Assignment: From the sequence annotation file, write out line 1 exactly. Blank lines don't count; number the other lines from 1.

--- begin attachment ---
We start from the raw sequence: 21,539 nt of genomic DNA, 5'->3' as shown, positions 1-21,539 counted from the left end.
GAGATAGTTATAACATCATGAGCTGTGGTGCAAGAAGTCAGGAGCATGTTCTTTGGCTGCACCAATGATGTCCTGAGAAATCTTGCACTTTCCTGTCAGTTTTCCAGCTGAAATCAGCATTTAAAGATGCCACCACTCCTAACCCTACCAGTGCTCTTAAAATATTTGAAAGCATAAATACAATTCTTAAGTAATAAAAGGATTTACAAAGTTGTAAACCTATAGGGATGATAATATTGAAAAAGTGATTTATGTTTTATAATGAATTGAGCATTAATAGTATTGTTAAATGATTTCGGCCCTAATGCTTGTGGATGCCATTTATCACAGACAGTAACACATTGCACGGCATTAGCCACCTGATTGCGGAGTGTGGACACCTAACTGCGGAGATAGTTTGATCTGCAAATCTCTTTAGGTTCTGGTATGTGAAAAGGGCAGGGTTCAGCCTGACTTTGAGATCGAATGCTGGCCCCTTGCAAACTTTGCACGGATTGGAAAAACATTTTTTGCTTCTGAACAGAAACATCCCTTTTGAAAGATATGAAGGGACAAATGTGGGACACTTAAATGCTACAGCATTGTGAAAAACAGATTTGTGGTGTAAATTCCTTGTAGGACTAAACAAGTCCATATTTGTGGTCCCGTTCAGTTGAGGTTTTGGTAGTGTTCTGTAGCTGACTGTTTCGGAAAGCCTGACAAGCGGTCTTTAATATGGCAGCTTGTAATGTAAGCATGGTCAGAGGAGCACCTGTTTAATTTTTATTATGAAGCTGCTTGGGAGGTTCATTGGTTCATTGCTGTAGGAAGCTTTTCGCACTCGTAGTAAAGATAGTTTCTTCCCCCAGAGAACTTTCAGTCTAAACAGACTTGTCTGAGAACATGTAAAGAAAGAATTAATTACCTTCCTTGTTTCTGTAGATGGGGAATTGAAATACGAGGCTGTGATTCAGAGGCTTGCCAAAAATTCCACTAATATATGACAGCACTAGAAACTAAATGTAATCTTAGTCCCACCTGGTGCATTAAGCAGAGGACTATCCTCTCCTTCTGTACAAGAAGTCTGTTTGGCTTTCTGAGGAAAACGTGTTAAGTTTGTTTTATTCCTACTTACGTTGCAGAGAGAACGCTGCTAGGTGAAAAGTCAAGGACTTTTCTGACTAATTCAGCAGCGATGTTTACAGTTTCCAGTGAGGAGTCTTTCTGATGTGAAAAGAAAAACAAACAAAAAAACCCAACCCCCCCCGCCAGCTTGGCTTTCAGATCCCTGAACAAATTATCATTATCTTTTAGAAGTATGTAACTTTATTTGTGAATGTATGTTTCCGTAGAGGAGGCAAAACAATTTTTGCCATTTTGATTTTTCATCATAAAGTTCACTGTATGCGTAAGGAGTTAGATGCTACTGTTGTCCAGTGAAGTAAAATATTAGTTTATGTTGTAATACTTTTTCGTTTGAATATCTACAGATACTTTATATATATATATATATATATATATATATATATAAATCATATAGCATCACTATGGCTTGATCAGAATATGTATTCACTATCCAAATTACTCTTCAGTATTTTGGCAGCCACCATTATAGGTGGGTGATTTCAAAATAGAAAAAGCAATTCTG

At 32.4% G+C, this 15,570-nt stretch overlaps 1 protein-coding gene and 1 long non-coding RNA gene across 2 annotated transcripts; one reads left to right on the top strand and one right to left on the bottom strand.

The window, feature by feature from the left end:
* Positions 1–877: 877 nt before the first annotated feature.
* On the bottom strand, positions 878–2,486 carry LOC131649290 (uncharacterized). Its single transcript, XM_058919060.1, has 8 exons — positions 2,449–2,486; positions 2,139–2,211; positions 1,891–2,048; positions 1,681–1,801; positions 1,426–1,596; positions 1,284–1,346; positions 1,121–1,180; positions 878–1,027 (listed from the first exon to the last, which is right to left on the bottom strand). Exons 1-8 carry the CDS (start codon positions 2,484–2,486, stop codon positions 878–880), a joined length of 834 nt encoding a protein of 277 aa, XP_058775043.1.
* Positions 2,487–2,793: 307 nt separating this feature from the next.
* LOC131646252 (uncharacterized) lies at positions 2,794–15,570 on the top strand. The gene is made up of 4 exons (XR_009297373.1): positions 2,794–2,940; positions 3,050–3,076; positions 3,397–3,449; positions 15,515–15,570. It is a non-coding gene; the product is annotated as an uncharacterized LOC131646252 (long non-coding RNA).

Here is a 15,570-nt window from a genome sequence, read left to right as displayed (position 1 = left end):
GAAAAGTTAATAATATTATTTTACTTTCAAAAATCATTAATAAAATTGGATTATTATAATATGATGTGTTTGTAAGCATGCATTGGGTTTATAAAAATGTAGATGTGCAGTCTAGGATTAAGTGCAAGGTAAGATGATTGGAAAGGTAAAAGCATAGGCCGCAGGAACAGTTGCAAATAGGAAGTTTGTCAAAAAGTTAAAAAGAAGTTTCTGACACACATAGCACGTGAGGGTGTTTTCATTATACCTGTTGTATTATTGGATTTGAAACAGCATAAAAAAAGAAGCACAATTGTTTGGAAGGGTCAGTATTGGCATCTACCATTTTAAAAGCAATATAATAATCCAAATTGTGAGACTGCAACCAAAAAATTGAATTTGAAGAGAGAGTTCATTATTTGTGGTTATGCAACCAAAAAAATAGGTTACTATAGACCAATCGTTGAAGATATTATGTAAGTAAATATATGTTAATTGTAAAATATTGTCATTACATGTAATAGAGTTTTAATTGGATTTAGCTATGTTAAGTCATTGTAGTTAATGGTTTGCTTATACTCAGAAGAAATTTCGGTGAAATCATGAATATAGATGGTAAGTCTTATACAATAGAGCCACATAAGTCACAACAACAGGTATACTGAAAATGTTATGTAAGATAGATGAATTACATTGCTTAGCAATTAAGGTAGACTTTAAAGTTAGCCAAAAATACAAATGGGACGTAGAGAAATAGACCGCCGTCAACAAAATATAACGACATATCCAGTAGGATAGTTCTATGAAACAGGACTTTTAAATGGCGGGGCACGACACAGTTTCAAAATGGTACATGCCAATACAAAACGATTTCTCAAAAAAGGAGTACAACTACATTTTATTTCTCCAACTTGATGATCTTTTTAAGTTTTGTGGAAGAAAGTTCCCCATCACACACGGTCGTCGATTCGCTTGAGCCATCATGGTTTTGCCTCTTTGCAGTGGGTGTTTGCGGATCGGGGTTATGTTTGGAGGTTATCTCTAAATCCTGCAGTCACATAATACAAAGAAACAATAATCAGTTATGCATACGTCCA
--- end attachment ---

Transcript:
We start from the raw sequence: 21,539 nt of genomic DNA, 5'->3' as shown, positions 1-21,539 counted from the left end.